Ellen Sheppard is the lead apparel developer for Recreational Equipment Inc., commonly known as REI, and oversees its sportswear collections. She was on campus telling students in the MSU School of Human Sciences what it takes to create a successful career in this field.
“Everywhere you live in the whole world, people wear clothes, they sell clothes, they buy clothes, and they make clothes,” Sheppard said. “Wherever you are, you are almost always playing into the apparel industry in some way.”
Sheppard, who is originally from Texas, majored in costume design at the University of California at Santa Barbara. She first worked in costume design and then moved on to various travel and adventure brands, including Horny Toad Activewear, Cocona and The Territory Ahead Inc., before joining REI.
Rachel Armbruster, a junior apparel, textiles and merchandising major from Memphis, said she appreciated hearing the path Sheppard took to arrive at her current job.
“It helps me to see how someone can make it in the industry,” Armbruster said. “She told how she started out and explained how internships and assistant jobs can help you get the jobs you want.”
Sheppard said people with many combinations of skills, interests and personalities can find success in the apparel industry.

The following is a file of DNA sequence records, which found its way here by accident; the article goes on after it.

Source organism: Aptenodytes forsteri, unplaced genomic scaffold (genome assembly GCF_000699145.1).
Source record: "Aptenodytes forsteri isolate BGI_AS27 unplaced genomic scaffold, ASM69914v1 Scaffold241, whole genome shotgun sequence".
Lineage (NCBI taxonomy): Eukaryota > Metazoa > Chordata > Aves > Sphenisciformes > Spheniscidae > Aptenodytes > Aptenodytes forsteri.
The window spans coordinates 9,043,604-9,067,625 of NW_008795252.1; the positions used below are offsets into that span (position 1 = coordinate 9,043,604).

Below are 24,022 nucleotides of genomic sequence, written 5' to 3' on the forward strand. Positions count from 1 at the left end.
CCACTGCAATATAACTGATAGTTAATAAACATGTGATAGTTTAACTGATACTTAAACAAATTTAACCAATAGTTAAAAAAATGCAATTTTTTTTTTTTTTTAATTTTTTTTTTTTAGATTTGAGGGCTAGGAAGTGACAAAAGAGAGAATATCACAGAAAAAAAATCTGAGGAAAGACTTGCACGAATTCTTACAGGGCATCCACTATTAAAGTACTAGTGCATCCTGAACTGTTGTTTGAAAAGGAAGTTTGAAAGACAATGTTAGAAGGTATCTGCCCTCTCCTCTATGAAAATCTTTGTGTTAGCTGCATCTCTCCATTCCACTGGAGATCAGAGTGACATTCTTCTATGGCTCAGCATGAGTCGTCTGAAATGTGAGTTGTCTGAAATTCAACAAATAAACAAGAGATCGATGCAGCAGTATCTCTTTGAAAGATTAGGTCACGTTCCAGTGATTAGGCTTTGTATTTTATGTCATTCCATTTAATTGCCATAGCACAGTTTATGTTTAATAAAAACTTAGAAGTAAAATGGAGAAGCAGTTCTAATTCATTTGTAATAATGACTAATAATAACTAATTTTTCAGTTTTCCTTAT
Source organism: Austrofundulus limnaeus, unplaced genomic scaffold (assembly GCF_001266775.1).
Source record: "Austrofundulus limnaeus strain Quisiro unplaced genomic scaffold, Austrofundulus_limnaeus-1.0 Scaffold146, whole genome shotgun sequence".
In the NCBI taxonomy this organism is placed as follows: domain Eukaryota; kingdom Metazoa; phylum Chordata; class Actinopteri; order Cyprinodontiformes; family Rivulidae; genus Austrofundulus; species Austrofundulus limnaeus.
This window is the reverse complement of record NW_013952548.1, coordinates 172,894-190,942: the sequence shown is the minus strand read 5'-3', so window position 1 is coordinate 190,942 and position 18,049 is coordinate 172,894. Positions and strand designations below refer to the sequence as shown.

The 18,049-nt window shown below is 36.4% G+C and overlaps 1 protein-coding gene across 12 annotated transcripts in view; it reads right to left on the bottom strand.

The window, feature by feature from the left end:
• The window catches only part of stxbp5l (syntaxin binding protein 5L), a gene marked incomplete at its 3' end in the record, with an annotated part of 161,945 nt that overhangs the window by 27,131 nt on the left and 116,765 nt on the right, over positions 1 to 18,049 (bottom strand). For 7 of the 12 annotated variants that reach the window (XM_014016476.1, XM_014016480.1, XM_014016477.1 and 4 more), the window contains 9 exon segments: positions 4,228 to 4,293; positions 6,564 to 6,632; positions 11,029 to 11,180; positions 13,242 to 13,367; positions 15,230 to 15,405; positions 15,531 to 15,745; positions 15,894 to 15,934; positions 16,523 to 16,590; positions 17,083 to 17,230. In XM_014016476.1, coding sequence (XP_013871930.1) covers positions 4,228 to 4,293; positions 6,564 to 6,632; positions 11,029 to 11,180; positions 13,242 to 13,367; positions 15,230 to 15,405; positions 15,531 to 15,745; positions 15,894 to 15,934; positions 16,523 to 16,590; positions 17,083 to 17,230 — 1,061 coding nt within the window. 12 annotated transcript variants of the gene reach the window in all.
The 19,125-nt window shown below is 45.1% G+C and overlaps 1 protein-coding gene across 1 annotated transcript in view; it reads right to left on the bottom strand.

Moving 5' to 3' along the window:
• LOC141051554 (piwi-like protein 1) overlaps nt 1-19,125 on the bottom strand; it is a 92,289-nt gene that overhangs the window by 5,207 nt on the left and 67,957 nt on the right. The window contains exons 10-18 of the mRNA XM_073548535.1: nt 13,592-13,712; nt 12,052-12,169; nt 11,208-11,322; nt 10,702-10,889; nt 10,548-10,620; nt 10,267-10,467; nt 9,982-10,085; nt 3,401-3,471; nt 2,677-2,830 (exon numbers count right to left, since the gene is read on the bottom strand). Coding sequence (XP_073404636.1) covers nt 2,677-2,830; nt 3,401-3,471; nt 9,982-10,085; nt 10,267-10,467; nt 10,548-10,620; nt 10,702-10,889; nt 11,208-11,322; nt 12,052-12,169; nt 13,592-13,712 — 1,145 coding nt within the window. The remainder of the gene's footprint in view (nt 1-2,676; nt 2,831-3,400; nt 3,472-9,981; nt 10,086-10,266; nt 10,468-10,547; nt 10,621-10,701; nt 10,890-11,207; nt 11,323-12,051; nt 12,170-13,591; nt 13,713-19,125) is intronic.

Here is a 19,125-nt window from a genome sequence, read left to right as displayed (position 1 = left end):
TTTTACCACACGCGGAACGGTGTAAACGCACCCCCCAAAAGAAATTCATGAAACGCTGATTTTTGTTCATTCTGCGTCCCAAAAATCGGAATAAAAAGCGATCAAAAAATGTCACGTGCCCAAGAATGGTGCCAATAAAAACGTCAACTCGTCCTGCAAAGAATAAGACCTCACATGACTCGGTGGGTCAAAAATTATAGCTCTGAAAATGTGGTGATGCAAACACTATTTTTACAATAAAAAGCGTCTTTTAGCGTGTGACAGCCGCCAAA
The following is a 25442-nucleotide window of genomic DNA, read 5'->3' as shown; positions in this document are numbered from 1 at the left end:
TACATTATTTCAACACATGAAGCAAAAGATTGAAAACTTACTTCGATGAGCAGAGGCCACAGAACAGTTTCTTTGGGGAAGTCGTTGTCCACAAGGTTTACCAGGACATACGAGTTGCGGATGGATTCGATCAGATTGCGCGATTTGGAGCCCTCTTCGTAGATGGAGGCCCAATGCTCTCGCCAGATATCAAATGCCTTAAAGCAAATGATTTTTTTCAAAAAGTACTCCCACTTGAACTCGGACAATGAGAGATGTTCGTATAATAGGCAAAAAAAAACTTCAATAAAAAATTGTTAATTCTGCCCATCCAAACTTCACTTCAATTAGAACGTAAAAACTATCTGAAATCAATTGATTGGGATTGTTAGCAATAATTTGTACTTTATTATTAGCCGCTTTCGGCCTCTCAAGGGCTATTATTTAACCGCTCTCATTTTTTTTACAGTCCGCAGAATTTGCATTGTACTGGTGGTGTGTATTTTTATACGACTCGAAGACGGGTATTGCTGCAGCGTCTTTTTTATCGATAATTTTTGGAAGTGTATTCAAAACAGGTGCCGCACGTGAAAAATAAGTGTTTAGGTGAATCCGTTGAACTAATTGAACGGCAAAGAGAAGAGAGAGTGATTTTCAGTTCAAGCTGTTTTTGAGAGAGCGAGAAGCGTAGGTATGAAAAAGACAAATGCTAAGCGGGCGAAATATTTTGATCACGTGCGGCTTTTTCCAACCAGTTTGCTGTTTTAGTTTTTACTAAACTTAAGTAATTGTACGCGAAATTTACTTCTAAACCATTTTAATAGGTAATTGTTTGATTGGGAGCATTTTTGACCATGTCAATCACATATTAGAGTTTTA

“I think a lot of people pigeonhole their concept of apparel design and think it might be a shot in the dark to major in this field and come out with a lucrative career,” Sheppard said. “There are abundant jobs to be had, and you can make great money and work with very smart people. It’s not all drawing skirts.”
Sheppard spoke to three apparel, textiles and merchandising classes about career opportunities, brand identity and product marketing. She also met individually with students in their design labs to review their work and suggest different ideas and new approaches.
Charles Freeman, an assistant professor in MSU’s apparel, textiles and merchandising program, said the School of Human Sciences received a $30,000 grant from Cotton Incorporated to help students see the connection between agriculture and textiles, especially stressing the importance of cotton production. This grant funds a competition in which students design cotton-fabric travel wear for modern travelers or research marketing concepts related to the use of cotton for travel.
“I reached out to REI, and they are very much in support of community endeavors for their employees and the company,” Freeman said. “They searched across their team for someone who would work well for the workshop. The idea was to bring in a product developer to work one-on-one with the students for the competition.”
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